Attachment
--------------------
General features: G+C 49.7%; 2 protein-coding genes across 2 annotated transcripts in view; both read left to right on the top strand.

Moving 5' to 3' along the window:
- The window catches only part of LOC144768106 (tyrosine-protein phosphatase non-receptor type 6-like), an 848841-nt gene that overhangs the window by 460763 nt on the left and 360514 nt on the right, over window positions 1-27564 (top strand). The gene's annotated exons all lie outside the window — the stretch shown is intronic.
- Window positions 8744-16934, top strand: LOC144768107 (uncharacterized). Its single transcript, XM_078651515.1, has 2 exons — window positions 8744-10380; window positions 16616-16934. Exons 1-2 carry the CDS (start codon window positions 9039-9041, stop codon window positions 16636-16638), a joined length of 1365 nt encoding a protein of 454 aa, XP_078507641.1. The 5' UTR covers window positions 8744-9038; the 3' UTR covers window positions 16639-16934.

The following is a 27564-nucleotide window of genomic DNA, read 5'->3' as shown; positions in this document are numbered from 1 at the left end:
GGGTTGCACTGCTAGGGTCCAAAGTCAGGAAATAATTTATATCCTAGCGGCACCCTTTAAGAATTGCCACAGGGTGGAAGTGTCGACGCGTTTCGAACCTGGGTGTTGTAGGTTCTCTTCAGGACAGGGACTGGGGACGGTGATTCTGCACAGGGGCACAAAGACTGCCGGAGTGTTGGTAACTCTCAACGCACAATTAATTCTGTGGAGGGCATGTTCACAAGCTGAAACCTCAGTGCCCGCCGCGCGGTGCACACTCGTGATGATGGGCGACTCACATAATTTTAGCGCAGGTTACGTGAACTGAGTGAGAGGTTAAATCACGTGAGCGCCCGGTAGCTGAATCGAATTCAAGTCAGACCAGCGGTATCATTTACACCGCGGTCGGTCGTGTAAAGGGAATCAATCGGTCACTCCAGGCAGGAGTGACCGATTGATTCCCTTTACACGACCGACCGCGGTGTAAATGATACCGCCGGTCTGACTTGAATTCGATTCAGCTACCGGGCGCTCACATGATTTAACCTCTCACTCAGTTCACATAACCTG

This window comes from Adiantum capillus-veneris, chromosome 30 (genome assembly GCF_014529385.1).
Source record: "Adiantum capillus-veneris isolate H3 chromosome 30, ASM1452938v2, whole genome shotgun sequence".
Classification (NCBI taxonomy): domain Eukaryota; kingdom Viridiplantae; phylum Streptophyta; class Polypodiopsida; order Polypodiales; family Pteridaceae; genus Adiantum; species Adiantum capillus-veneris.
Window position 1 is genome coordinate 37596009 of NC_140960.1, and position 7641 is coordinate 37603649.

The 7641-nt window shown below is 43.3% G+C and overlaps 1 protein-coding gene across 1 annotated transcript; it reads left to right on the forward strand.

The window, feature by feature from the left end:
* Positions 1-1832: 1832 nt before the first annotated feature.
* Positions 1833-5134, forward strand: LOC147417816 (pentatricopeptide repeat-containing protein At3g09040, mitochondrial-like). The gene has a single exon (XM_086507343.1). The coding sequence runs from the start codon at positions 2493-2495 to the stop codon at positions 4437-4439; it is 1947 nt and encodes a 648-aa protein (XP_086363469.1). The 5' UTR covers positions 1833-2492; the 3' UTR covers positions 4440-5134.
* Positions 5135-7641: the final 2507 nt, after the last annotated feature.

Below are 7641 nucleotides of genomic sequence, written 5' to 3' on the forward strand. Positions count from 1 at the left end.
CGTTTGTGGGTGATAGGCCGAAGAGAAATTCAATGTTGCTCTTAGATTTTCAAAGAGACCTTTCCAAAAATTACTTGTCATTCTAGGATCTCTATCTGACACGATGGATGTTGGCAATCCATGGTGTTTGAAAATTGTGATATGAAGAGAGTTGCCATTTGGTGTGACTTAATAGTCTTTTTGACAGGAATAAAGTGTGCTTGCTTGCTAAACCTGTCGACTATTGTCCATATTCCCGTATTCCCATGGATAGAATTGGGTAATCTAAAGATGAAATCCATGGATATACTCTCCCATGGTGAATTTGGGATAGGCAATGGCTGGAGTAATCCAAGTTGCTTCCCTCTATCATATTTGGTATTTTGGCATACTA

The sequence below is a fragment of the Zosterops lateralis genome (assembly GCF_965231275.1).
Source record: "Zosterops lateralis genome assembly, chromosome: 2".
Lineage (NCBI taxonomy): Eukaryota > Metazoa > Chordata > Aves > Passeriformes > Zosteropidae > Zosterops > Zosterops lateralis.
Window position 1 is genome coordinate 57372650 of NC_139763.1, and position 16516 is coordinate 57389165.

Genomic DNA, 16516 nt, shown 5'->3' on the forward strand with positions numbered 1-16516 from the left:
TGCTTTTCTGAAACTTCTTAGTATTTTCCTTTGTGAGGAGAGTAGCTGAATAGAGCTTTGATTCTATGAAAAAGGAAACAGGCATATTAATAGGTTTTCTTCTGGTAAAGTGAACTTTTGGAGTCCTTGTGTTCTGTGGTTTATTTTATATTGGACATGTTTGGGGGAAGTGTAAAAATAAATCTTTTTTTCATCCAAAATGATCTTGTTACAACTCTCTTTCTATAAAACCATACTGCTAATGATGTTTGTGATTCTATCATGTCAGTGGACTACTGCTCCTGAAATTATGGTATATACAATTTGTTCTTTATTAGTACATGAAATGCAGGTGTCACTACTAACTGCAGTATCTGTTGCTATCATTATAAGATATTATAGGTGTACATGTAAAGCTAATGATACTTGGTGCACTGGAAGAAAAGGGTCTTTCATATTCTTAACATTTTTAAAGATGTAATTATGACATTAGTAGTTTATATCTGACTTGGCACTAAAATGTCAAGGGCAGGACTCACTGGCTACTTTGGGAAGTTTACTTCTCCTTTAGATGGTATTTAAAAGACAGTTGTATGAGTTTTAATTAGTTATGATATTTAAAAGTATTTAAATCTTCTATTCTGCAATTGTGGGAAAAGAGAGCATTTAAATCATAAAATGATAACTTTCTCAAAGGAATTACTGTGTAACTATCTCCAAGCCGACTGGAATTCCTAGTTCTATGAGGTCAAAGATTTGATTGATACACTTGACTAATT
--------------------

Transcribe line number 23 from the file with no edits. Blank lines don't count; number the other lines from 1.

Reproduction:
TGCTTTTCTGAAACTTCTTAGTATTTTCCTTTGTGAGGAGAGTAGCTGAATAGAGCTTTGATTCTATGAAAAAGGAAACAGGCATATTAATAGGTTTTCTTCTGGTAAAGTGAACTTTTGGAGTCCTTGTGTTCTGTGGTTTATTTTATATTGGACATGTTTGGGGGAAGTGTAAAAATAAATCTTTTTTTCATCCAAAATGATCTTGTTACAACTCTCTTTCTATAAAACCATACTGCTAATGATGTTTGTGATTCTATCATGTCAGTGGACTACTGCTCCTGAAATTATGGTATATACAATTTGTTCTTTATTAGTACATGAAATGCAGGTGTCACTACTAACTGCAGTATCTGTTGCTATCATTATAAGATATTATAGGTGTACATGTAAAGCTAATGATACTTGGTGCACTGGAAGAAAAGGGTCTTTCATATTCTTAACATTTTTAAAGATGTAATTATGACATTAGTAGTTTATATCTGACTTGGCACTAAAATGTCAAGGGCAGGACTCACTGGCTACTTTGGGAAGTTTACTTCTCCTTTAGATGGTATTTAAAAGACAGTTGTATGAGTTTTAATTAGTTATGATATTTAAAAGTATTTAAATCTTCTATTCTGCAATTGTGGGAAAAGAGAGCATTTAAATCATAAAATGATAACTTTCTCAAAGGAATTACTGTGTAACTATCTCCAAGCCGACTGGAATTCCTAGTTCTATGAGGTCAAAGATTTGATTGATACACTTGACTAATT